Children are frequently asked a throw-away question as they make their way through grade school: “What do you want to be when you grow up?” As a parent, it is always fun to hear how the answer changes over time, and how the stress level associated with the answer increases as grown up status approaches. Truth be told, there are few among us who knew what they wanted to do with their lives at 12, 22 or even 32 years of age. In more cases than not, circumstances, opportunities and personal networks have more influence on careers than proclamations made to Uncle Fred at a family gathering. So it is not surprising that digital signage, arguably an adolescent industry, will likely adapt to its own environment in much the same way as it matures. Let’s look at what some of those adaptations might look like.
Go Big or Go Home
The industry is chock full of smallish companies in virtually every constituent group, from networks to technology and service providers to consulting resources. Of course there are exceptions to this, which only prove the rule that the fragmented and noisy marketplace we live with today is not sustainable. Why? Because ultimately, buyers and investors will only respond positively to businesses that have demonstrated scale, accomplishment and staying power. This is true whether they are buying ads, technology, hardware, content or services. Those who recognize this will be quick to reinforce their position by acquiring or incubating innovators, expanding their presence and footprint in established and new markets and making it clear that they are here to stay.
“Go big or go home” has a fair amount of merit as a mantra for the industry going forward. Certainly RMG Networks’ recent maneuvers indicate that they are taking a different approach to going big in their second pass at it. While some are still puzzled by the perceived synergy of the acquisitions, it is probably fair to say it is a work in progress. Will this inspire similar, reactive moves and speed up consolidation? Perhaps, but almost certainly in a manner more measured than some deals that we have seen that were all about financial opportunism as opposed to seizing strategic high ground. For example, even the spin masters who once touted the strategic imperative of combining content management software with video extenders have capitulated recently, which should surprise no one. Wise companies will explore opportunities to go big in ways that make sense to both buyers and investors, and that may mean that truly vertical entities will be a path that consolidation takes.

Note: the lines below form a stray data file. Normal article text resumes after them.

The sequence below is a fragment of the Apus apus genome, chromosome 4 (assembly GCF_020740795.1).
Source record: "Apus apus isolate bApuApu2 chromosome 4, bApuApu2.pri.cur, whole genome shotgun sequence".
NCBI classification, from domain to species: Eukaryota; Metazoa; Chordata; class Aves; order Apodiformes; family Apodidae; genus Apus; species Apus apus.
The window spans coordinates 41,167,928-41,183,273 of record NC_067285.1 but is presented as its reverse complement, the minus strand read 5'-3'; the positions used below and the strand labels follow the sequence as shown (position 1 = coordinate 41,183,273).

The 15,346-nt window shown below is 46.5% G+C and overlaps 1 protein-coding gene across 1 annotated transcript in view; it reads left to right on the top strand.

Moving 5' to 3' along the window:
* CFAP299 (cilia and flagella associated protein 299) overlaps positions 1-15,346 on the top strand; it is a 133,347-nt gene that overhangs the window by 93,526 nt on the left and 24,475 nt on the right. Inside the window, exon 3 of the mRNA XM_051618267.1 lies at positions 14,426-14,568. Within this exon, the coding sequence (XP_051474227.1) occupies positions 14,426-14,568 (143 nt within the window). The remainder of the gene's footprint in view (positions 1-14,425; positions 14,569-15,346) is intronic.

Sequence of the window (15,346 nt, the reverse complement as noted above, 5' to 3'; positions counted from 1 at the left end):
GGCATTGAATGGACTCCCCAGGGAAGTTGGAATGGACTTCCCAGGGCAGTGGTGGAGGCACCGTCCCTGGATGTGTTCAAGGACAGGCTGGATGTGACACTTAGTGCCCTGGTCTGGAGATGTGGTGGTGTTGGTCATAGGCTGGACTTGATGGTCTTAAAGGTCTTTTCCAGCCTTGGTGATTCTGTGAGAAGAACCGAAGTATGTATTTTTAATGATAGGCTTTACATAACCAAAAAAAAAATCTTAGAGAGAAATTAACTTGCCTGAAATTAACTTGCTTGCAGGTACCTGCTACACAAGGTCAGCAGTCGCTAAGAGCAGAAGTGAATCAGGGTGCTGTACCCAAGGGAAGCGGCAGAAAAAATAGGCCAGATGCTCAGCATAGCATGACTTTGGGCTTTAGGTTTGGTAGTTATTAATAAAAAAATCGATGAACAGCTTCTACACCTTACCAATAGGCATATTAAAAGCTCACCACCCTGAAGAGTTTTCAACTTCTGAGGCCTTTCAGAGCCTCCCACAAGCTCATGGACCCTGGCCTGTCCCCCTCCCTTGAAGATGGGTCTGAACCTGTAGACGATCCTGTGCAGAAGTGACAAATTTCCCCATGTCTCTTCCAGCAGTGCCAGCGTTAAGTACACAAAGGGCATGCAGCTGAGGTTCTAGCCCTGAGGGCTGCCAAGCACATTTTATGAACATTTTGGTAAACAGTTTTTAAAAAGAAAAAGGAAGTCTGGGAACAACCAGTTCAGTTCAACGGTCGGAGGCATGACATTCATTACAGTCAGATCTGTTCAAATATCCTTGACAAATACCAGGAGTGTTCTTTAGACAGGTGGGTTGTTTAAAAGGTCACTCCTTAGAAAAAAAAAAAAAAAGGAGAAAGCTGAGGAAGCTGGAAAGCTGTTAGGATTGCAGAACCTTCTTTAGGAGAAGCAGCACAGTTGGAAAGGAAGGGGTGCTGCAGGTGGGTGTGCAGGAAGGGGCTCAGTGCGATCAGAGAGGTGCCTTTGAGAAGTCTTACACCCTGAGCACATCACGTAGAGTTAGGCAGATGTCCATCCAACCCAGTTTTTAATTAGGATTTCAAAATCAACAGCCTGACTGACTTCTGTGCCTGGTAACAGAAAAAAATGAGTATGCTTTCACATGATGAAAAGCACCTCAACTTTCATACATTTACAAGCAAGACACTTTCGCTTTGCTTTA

Focus Trumps Hocus Pocus
Will small and mid-sized companies be able to flourish in the age of Go Big or Go Home? Without doubt they can, but it will have to be in niches that can be protected and/or ultimately sold. There is ample evidence of companies carving out space in casinos, education, corporate communications and other markets to support this notion. Matching function and focus to defined markets makes sense. On the other hand, simply chasing the technology wave du jour and latching on to the marketing budgets of others does not appear to be a model with real staying power. How does a company build an identity when it is constantly distracted by the next shiny object, attempting to be everything to everybody? It seems certain, therefore, that the hocus pocus of that panacea approach neither scales nor lends itself to niches. After all, if it did we’d be lining up to buy Clark Stanley’s Snake Oil at our local pharmacy, right?
Digital signage exists primarily as a part of a marketing and messaging infrastructure, seldom as an end unto itself. As a result, the ability of digital signage networks and enablers to coexist and interoperate with other elements of that infrastructure becomes a critical factor in positioning themselves to win business and grow. This is supported by the clear trend among buyers of digital signage to look for a single source for all elements of a network, from screens and software to operations, deployment, analytics and more. There is a consistent requirement for compatibility with existing systems as well as emerging multi-channel strategies. Few (if any) companies are able to offer everything required from within their own portfolio. Therefore the development of a top shelf ecosystem of partners, with the ability to piece together a coherent and cooperative team, is becoming the price of poker going forward. These alliances are hard to stitch together and to nurture over time, since very few end up being exclusive. But the time, expense and effort taken to actively manage ecosystem partners is likely to be the piece that will make big look bigger, and focused look hyper focused.
Understanding the evolution of buyer and investor perception of digital signage has become critical for technology companies and network operators alike. Scale, clear identity and the right partners may be three factors that can have positive influence on those important groups. Just like growing up, circumstances and opportunities often dictate path. Now more than ever before, circumstances are dynamic and opportunities are abundant in our adolescent industry. Being nimble, aware and strategic pave the way to becoming big, focused and successful.
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